Upper Paleolithic Europeans: not fat, not Khoisanoid

re: Peter Frost

"It's impossible to estimate BMI simply from skeletal remains."

Wrong. You can dispute the accuracy of these estimates, but if you are unaware such estimates even exist you probably are not in a good position to do so. Body mass (and stature) can be estimated from skeletal remains with reasonable confidence:
using both “mechanical” methods which rely on the support of body mass by weight-bearing skeletal elements, and “morphometric” methods which reconstruct body mass through direct assessment of body size and shape. A previous comparison of two such techniques, using femoral head breadth (mechanical) and stature and bi-iliac breadth (morphometric), indicated a good general correspondence between them (Ruff et al. [1997] Nature 387:173–176). [. . .] This study incorporates skeletal measures taken from 1,173 Holocene adult individuals, representing diverse geographic origins, body sizes, and body shapes. [. . .] Body masses were calculated using three available femoral head breadth (FH) formulae and the stature/bi-iliac breadth (STBIB) formula, and compared. All methods yielded similar results. [. . .] Since the STBIB method was validated on other samples, and the FH methods produced similar estimates, this argues that either may be applied to skeletal remains with some confidence.

[Human body mass estimation: a comparison of "morphometric" and "mechanical" methods]

Estimates of male and female European Early Upper Paleolithic and Late Upper Paleolithic height and body mass:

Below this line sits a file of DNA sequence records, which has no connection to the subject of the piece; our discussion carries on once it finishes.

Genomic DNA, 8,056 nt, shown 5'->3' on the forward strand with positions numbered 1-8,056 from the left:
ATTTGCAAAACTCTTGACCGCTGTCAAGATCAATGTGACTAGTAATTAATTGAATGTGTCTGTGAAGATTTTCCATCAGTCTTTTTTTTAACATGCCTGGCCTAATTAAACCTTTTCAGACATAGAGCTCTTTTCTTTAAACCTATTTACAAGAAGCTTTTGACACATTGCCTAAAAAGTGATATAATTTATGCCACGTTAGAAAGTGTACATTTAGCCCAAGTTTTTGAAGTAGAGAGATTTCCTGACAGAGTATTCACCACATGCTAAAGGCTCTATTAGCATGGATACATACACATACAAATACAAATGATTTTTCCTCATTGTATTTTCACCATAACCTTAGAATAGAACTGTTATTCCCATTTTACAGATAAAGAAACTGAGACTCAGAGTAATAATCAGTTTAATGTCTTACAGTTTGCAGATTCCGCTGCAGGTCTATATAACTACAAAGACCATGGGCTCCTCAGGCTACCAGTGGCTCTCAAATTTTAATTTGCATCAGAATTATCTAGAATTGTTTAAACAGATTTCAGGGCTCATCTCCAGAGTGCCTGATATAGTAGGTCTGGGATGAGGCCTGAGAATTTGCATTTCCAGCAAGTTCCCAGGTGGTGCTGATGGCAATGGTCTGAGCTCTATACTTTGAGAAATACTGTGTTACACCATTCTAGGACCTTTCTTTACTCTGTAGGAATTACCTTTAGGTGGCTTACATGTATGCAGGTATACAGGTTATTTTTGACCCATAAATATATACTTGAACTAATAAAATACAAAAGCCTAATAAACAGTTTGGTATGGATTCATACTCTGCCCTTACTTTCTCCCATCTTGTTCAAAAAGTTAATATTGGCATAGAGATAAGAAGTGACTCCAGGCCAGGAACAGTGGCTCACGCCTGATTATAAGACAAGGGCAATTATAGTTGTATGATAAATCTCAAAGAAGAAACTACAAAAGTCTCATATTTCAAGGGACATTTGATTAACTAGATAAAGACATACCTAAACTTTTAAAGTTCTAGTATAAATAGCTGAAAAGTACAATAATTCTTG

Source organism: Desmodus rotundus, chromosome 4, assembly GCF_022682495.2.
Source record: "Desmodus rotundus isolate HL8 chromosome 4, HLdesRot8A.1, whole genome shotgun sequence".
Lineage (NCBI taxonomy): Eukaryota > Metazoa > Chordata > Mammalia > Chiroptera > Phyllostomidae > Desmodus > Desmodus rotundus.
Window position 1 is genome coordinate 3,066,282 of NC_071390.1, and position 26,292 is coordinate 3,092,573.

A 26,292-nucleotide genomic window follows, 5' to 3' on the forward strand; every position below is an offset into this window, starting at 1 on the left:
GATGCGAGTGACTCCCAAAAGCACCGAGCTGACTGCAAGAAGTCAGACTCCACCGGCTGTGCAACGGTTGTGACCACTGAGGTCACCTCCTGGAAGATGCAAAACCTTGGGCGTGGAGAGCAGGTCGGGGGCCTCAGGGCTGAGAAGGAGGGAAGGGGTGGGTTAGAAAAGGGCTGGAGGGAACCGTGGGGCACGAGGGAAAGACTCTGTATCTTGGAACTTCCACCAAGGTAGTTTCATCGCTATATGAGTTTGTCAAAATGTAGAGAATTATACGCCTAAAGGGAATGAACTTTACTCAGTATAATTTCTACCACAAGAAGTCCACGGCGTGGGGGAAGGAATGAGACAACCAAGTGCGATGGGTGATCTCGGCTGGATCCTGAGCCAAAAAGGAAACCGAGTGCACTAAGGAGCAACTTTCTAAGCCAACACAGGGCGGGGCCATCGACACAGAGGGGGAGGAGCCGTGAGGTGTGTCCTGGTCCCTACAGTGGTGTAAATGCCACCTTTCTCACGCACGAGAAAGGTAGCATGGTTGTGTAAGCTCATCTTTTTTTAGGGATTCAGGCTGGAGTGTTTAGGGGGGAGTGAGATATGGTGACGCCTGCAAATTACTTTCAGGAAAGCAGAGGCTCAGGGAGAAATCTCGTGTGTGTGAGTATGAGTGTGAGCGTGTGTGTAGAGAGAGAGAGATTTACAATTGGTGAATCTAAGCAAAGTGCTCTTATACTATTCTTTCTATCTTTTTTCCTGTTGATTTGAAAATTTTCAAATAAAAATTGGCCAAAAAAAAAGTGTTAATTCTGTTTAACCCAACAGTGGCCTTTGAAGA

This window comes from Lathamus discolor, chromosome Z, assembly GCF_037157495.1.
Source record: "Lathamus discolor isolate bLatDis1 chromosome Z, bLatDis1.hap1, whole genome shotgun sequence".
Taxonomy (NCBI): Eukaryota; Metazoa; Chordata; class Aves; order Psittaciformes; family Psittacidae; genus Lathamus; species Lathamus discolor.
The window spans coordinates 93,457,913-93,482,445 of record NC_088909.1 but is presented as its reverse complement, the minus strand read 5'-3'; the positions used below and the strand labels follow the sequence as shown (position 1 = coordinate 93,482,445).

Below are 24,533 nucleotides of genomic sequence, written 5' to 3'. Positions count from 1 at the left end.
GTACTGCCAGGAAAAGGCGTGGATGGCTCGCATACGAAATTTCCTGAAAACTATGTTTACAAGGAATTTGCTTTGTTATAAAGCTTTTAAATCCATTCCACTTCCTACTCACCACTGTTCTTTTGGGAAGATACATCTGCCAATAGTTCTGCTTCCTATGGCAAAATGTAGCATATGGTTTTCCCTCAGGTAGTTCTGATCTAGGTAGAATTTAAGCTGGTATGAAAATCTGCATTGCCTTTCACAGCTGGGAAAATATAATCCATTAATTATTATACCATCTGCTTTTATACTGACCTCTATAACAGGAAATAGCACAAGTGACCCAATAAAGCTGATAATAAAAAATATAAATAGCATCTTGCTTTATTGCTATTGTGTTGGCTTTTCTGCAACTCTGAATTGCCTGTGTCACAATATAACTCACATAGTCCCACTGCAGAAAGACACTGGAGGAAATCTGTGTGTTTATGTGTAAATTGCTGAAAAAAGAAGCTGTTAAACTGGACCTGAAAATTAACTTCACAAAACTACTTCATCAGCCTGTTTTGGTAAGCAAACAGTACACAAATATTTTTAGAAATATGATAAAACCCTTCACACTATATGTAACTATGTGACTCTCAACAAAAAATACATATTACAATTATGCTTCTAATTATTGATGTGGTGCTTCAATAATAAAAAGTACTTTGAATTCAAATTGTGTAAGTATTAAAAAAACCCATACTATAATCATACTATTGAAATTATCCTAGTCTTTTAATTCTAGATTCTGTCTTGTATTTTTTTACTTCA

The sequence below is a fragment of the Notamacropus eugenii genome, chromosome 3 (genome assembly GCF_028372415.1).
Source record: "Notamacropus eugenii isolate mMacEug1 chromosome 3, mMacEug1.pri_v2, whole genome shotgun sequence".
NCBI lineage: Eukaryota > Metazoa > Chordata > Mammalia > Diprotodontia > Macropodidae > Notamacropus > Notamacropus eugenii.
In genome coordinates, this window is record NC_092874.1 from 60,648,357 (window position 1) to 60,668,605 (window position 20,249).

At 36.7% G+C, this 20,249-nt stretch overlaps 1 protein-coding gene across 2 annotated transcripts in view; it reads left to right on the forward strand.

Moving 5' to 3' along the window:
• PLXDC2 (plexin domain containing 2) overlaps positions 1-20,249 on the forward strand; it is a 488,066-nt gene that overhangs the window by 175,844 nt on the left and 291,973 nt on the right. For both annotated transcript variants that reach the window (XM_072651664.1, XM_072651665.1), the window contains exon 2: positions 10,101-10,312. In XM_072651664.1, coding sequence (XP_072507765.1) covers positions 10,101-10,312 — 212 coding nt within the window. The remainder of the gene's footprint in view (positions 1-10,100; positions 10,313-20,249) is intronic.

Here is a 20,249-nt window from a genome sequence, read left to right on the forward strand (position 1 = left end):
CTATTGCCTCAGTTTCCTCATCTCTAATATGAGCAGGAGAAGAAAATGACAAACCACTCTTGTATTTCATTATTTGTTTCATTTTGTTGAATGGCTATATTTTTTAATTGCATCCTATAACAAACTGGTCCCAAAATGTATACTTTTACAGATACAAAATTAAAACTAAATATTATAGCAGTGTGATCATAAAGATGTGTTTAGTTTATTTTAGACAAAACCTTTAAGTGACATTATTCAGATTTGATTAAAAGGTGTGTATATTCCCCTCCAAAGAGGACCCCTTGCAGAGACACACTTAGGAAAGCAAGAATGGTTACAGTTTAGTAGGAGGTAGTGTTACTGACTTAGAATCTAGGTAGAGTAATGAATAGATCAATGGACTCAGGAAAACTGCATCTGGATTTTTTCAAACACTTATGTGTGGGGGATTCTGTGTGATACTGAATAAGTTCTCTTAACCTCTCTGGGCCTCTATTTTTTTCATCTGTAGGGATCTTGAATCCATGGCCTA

(Source: Hunters of the Ice Age: The biology of Upper Paleolithic people. Am J Phys Anthropol. 2008;Suppl 47:70-99. DOI: 10.1002/ajpa.20950.)

These estimates translate into mean BMIs of 23.2 and 23.3 for Early and Late Upper Paleolithic European female samples, lending little support to the notion that morbid obesity of the sort the better-known "Venus" figurines are commonly assumed to depict was common. Speaking of which:
Found throughout Upper Paleolithic Europe, the so-called “Venus figurines”, of which the Willendorf Venus is a famous example, are frequently represented as corpulent or pregnant female figures, though they exist in many shapes and sizes and in small numbers, male. While it may be reasonable, as some scholars have, to interpret the images as an early depiction of obesity, myriad interpretations abound as to the meaning and function of the figurines. Crafted from a variety of materials including stone, ivory, bone and clay, the figurines have been variously considered to be fertility idols, self-representations of pregnancy, mother goddesses or charms among other interpretations [2] L. Mc Dermott, Self-representation in Upper Paleolithic female figurines, Curr Anthropol 37 (1996), pp. 227–276. Full Text via CrossRef[2], [3] and [4].

Obesity is not usually thought to be a hallmark of Upper Paleolithic civilization. Cultural assemblages from this time period are usually regarded by archaeologists as the residue of mobile hunter–gatherer populations. While the figurines are frequently depicted as rotund, obesity is not consonant with a mobile hunter–gatherer lifestyle, where groups would have moved to access seasonally available resources.

[The Venus figurines. doi:10.1016/j.ijcard.2005.11.063]